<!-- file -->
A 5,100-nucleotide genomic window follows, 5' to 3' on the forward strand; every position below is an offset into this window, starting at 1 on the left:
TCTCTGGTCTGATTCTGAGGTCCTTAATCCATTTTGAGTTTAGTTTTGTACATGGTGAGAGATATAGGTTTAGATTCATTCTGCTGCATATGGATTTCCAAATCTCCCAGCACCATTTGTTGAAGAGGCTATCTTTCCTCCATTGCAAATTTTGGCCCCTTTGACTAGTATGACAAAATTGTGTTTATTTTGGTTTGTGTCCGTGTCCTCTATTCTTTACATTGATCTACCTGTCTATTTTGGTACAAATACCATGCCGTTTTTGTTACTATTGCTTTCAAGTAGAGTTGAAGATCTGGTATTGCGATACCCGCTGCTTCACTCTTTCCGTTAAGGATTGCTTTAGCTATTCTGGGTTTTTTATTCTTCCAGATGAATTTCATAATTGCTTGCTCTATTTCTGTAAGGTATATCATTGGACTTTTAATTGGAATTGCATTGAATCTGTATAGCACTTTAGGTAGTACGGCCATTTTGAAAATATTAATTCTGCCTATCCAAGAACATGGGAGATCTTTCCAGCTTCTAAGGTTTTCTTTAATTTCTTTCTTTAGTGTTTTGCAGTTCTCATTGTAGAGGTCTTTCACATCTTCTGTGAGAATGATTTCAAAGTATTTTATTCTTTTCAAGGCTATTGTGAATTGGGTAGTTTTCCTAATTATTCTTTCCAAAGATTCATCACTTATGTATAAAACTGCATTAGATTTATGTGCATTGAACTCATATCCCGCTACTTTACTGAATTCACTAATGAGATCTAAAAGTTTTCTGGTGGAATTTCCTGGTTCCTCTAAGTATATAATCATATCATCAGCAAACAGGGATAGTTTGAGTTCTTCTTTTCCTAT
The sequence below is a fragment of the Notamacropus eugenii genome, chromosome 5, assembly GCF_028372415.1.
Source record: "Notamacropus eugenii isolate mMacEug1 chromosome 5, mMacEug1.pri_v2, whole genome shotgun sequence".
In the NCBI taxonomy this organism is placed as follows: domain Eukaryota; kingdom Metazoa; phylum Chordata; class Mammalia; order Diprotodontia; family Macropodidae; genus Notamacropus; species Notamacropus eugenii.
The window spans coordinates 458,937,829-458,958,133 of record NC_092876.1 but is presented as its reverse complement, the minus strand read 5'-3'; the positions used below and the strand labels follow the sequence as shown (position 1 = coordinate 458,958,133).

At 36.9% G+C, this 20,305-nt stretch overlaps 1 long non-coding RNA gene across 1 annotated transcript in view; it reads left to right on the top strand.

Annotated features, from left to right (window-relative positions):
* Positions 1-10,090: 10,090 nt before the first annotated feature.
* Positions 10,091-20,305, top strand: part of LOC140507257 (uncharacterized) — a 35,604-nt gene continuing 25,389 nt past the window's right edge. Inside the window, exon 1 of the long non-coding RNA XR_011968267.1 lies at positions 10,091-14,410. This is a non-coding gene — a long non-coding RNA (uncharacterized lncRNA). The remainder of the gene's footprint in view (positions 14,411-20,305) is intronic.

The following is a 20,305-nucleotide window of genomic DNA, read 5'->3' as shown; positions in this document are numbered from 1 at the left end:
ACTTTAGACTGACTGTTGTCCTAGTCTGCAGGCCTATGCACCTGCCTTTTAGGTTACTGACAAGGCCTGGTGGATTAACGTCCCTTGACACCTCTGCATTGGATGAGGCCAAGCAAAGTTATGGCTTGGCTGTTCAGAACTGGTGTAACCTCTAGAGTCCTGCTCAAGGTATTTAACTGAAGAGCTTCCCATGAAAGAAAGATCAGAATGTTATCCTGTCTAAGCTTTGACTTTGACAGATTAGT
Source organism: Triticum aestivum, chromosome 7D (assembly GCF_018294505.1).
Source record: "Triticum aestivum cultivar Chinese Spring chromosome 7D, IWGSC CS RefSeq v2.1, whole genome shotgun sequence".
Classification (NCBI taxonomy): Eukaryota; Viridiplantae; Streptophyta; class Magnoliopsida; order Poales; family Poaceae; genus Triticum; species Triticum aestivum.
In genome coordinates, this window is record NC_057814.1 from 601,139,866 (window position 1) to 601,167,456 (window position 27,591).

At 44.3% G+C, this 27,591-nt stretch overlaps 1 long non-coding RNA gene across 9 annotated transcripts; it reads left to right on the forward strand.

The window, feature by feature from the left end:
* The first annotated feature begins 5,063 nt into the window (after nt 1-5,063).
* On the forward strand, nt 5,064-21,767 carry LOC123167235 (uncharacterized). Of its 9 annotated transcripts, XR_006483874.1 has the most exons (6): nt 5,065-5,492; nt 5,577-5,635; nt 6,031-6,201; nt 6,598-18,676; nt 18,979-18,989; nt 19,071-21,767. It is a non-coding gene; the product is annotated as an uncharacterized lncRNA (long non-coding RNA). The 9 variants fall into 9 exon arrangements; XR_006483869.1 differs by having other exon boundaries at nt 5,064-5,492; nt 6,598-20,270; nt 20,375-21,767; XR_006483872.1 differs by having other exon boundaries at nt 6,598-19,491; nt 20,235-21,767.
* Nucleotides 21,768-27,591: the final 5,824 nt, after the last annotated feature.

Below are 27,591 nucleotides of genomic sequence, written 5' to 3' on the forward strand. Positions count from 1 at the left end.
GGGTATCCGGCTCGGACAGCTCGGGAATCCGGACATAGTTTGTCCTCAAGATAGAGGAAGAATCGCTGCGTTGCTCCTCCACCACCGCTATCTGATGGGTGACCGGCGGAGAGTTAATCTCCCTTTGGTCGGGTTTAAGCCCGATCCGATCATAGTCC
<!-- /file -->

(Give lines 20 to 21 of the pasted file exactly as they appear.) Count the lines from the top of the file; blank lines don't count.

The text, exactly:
* On the forward strand, nt 5,064-21,767 carry LOC123167235 (uncharacterized). Of its 9 annotated transcripts, XR_006483874.1 has the most exons (6): nt 5,065-5,492; nt 5,577-5,635; nt 6,031-6,201; nt 6,598-18,676; nt 18,979-18,989; nt 19,071-21,767. It is a non-coding gene; the product is annotated as an uncharacterized lncRNA (long non-coding RNA). The 9 variants fall into 9 exon arrangements; XR_006483869.1 differs by having other exon boundaries at nt 5,064-5,492; nt 6,598-20,270; nt 20,375-21,767; XR_006483872.1 differs by having other exon boundaries at nt 6,598-19,491; nt 20,235-21,767.
* Nucleotides 21,768-27,591: the final 5,824 nt, after the last annotated feature.